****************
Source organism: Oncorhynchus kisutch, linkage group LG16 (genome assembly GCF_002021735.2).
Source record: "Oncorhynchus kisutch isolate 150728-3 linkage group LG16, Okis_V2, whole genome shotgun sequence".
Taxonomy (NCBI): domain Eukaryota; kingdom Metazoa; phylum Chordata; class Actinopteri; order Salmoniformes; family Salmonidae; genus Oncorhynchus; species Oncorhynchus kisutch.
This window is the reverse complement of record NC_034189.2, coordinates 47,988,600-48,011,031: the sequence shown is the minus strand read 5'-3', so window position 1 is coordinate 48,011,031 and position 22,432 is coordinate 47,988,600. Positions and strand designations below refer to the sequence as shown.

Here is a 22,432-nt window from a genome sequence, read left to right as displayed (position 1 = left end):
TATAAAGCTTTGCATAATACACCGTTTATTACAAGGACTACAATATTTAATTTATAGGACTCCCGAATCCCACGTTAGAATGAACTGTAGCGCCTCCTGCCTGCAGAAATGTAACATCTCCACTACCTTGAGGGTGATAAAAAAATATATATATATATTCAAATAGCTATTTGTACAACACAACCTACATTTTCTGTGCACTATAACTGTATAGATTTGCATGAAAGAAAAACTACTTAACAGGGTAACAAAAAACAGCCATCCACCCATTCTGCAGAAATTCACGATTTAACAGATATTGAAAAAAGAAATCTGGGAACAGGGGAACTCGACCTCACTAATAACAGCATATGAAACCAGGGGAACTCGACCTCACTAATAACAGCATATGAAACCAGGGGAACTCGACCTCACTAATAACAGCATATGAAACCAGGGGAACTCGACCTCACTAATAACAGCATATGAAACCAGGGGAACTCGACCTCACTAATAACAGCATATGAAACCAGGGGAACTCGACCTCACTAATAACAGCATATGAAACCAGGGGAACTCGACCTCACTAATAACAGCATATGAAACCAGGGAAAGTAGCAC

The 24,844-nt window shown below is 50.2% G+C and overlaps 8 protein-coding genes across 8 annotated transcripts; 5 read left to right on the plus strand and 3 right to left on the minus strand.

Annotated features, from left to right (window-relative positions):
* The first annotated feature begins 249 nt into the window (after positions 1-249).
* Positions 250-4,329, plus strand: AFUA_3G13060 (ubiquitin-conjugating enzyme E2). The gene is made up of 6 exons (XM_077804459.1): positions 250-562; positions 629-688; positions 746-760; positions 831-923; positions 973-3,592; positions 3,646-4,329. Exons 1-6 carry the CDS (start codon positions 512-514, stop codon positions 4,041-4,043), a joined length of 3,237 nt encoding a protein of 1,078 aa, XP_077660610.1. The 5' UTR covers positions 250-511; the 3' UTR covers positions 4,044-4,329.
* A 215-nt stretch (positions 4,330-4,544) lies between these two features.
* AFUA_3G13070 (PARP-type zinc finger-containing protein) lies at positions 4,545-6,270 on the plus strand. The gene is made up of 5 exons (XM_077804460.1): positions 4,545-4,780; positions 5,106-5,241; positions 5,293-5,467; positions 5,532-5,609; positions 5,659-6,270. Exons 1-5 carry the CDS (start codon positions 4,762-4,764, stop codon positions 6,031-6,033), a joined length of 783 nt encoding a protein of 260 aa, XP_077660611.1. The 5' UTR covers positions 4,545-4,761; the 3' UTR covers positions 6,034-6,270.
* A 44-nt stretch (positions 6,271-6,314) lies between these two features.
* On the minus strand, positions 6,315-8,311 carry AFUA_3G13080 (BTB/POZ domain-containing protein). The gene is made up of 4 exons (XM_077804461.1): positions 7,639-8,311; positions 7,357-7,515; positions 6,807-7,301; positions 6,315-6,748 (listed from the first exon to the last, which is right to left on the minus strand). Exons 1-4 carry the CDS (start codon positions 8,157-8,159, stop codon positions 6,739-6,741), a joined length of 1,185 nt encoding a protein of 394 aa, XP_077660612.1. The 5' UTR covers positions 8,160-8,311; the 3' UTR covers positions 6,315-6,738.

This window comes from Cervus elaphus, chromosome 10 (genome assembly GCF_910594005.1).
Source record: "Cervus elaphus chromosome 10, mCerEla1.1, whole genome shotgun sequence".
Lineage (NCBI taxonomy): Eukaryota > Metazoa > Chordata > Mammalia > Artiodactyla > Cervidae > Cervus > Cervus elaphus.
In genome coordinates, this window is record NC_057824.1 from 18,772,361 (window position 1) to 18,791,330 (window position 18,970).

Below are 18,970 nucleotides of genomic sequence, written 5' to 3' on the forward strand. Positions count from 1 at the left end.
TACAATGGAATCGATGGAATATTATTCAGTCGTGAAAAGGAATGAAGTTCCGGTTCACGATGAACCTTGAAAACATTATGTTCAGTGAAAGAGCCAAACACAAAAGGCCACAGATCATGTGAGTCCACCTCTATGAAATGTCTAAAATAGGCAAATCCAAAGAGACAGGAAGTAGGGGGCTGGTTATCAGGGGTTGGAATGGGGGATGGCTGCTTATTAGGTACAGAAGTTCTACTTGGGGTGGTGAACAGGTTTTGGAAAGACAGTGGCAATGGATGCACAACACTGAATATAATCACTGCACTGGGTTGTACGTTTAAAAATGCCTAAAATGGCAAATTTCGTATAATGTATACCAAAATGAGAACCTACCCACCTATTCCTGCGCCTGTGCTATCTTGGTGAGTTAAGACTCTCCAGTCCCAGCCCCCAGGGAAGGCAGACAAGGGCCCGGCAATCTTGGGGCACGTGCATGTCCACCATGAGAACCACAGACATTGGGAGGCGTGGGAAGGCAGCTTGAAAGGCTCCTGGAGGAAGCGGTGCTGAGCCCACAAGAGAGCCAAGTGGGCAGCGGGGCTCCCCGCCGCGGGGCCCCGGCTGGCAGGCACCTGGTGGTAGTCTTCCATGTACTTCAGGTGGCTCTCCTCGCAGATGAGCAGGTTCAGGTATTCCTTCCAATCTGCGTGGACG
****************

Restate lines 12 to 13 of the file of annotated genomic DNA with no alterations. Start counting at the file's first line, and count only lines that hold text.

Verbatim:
* AFUA_3G13070 (PARP-type zinc finger-containing protein) lies at positions 4,545-6,270 on the plus strand. The gene is made up of 5 exons (XM_077804460.1): positions 4,545-4,780; positions 5,106-5,241; positions 5,293-5,467; positions 5,532-5,609; positions 5,659-6,270. Exons 1-5 carry the CDS (start codon positions 4,762-4,764, stop codon positions 6,031-6,033), a joined length of 783 nt encoding a protein of 260 aa, XP_077660611.1. The 5' UTR covers positions 4,545-4,761; the 3' UTR covers positions 6,034-6,270.
* A 44-nt stretch (positions 6,271-6,314) lies between these two features.